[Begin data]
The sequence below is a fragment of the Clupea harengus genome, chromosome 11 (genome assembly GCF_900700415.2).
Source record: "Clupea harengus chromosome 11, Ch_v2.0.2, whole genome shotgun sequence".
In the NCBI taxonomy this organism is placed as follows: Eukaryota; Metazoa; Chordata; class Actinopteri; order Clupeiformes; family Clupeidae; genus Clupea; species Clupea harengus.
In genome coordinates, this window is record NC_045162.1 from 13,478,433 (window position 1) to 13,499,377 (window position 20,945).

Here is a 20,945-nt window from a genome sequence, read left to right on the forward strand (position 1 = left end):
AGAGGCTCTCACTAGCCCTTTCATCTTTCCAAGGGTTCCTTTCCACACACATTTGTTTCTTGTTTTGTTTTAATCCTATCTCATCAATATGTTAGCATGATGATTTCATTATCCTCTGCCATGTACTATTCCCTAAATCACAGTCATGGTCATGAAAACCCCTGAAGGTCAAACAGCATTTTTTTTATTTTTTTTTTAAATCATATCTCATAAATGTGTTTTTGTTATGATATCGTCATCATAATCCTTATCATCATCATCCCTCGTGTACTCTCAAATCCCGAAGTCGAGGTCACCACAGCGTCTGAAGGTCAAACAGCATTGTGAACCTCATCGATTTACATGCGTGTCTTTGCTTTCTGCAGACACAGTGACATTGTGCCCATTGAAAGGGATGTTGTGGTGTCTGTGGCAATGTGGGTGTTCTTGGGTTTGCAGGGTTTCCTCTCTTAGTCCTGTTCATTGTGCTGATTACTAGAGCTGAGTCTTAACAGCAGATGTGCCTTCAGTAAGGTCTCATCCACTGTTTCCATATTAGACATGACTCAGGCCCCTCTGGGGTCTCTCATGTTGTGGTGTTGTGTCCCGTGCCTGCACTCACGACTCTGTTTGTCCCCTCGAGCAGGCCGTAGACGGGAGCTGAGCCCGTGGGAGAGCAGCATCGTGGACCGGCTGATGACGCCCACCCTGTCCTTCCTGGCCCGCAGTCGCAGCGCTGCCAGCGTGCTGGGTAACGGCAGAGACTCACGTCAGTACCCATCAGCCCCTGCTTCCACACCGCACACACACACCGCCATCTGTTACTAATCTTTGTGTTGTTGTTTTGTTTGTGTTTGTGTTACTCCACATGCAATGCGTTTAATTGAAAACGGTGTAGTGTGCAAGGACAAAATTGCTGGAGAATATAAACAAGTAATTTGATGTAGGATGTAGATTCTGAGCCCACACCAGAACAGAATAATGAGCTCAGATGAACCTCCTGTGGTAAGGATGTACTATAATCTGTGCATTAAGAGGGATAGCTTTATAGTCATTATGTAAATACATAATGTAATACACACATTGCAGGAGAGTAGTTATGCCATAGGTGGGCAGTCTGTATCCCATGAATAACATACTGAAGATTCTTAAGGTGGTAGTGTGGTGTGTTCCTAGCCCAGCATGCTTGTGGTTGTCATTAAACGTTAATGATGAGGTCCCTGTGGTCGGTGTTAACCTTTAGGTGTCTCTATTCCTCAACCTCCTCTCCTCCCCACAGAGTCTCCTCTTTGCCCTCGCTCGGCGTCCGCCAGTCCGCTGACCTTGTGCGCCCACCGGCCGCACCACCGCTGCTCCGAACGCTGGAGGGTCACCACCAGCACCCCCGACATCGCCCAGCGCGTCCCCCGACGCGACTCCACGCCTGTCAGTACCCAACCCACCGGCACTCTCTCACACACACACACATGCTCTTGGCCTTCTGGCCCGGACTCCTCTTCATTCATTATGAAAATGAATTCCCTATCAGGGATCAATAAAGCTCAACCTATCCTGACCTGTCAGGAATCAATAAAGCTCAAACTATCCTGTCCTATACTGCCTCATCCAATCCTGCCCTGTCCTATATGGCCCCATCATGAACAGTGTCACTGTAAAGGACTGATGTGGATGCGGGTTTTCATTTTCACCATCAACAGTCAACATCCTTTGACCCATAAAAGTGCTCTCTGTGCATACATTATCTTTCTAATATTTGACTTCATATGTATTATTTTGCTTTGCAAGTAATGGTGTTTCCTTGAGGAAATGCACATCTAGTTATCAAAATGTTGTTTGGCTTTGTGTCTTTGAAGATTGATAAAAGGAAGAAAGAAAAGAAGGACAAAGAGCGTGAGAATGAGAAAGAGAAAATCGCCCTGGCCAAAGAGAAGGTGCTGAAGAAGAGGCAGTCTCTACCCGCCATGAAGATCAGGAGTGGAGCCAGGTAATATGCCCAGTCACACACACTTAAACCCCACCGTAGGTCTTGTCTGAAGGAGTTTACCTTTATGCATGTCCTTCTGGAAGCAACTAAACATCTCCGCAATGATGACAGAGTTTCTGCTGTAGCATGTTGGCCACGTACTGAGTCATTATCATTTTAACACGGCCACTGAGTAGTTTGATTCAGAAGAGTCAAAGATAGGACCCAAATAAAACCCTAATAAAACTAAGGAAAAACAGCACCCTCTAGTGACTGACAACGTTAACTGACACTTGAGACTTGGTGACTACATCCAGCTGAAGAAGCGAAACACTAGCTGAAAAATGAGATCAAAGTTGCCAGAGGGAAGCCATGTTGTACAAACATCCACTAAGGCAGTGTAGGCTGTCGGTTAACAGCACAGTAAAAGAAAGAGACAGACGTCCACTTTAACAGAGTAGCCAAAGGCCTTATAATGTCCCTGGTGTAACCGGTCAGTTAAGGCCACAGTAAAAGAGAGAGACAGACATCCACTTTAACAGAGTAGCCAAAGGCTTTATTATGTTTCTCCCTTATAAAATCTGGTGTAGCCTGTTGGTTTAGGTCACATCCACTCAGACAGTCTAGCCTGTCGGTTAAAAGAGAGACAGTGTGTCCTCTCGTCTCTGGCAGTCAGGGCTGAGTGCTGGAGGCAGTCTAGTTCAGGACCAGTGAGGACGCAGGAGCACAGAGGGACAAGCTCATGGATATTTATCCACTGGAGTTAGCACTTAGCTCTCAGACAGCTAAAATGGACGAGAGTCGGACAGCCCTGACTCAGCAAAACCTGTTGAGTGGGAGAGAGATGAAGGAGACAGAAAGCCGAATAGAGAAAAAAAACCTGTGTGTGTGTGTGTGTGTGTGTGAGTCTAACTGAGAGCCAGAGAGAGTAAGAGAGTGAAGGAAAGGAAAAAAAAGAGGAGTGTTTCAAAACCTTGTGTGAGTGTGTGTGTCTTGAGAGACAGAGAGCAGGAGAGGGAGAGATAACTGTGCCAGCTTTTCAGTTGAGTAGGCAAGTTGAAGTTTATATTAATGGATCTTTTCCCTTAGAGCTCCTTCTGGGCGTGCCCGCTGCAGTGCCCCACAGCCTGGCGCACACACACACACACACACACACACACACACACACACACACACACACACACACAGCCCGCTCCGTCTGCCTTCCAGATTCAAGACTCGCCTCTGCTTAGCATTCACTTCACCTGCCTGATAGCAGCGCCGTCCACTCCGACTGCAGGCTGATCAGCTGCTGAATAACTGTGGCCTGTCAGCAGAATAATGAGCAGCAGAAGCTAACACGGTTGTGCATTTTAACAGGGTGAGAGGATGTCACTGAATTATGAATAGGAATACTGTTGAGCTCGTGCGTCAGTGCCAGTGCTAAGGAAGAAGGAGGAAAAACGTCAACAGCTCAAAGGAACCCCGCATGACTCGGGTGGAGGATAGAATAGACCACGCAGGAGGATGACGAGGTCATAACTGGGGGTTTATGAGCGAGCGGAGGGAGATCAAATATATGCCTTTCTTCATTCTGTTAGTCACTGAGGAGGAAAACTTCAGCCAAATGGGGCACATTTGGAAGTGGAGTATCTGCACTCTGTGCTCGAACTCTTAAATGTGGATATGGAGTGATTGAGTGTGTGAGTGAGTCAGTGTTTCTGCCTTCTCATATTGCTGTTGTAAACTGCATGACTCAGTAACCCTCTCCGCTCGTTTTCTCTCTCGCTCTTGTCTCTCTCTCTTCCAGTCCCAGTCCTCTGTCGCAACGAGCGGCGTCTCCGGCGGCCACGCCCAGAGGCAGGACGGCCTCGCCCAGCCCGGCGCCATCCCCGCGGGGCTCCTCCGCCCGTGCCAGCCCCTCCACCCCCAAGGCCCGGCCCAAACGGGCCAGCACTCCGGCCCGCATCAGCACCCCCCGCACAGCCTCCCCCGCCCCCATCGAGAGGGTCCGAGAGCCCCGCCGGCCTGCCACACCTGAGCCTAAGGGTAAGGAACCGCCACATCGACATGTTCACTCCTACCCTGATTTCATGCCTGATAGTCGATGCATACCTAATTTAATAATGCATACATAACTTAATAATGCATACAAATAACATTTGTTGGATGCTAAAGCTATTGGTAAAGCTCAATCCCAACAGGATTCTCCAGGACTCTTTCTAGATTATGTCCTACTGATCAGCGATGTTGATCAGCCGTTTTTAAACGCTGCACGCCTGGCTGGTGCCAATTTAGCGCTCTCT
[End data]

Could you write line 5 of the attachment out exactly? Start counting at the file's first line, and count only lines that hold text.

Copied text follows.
Here is a 20,945-nt window from a genome sequence, read left to right on the forward strand (position 1 = left end):